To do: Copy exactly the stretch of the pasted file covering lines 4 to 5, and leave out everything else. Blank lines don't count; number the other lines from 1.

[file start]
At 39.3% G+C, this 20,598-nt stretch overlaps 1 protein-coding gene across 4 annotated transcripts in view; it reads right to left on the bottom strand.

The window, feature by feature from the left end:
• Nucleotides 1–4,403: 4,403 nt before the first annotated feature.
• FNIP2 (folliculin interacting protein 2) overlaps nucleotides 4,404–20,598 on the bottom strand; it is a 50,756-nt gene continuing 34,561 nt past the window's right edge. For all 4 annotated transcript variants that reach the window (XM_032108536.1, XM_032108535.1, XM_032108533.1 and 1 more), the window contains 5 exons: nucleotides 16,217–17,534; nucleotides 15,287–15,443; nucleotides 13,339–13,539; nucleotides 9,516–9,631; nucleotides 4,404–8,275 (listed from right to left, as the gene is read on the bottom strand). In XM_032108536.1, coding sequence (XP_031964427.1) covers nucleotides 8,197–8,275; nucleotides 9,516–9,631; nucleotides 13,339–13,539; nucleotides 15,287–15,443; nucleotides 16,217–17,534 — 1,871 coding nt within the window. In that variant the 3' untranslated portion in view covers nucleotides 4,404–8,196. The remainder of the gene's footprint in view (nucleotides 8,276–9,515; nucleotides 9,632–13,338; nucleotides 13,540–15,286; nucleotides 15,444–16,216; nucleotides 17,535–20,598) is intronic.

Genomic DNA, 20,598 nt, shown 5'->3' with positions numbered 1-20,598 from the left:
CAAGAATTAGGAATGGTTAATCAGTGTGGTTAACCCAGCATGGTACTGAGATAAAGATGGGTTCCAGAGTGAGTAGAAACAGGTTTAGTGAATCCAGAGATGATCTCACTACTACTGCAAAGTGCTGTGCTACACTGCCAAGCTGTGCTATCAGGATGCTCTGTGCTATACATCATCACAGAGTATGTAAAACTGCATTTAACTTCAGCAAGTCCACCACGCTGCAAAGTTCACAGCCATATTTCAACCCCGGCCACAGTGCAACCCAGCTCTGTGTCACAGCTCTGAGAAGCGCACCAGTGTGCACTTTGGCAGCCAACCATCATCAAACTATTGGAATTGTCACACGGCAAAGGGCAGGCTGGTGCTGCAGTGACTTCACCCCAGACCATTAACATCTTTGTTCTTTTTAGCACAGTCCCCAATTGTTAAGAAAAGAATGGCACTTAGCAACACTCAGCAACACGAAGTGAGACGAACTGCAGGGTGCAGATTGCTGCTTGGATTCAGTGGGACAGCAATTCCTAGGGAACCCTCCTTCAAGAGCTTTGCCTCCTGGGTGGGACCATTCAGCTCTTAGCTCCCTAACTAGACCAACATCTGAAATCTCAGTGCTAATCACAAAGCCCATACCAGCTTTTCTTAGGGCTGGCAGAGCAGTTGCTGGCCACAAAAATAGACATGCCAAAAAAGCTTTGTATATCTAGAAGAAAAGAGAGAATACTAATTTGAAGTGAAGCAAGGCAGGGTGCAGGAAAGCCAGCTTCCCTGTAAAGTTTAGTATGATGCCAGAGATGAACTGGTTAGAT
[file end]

• FNIP2 (folliculin interacting protein 2) overlaps nucleotides 4,404–20,598 on the bottom strand; it is a 50,756-nt gene continuing 34,561 nt past the window's right edge. For all 4 annotated transcript variants that reach the window (XM_032108536.1, XM_032108535.1, XM_032108533.1 and 1 more), the window contains 5 exons: nucleotides 16,217–17,534; nucleotides 15,287–15,443; nucleotides 13,339–13,539; nucleotides 9,516–9,631; nucleotides 4,404–8,275 (listed from right to left, as the gene is read on the bottom strand). In XM_032108536.1, coding sequence (XP_031964427.1) covers nucleotides 8,197–8,275; nucleotides 9,516–9,631; nucleotides 13,339–13,539; nucleotides 15,287–15,443; nucleotides 16,217–17,534 — 1,871 coding nt within the window. In that variant the 3' untranslated portion in view covers nucleotides 4,404–8,196. The remainder of the gene's footprint in view (nucleotides 8,276–9,515; nucleotides 9,632–13,338; nucleotides 13,540–15,286; nucleotides 15,444–16,216; nucleotides 17,535–20,598) is intronic.

Genomic DNA, 20,598 nt, shown 5'->3' with positions numbered 1-20,598 from the left: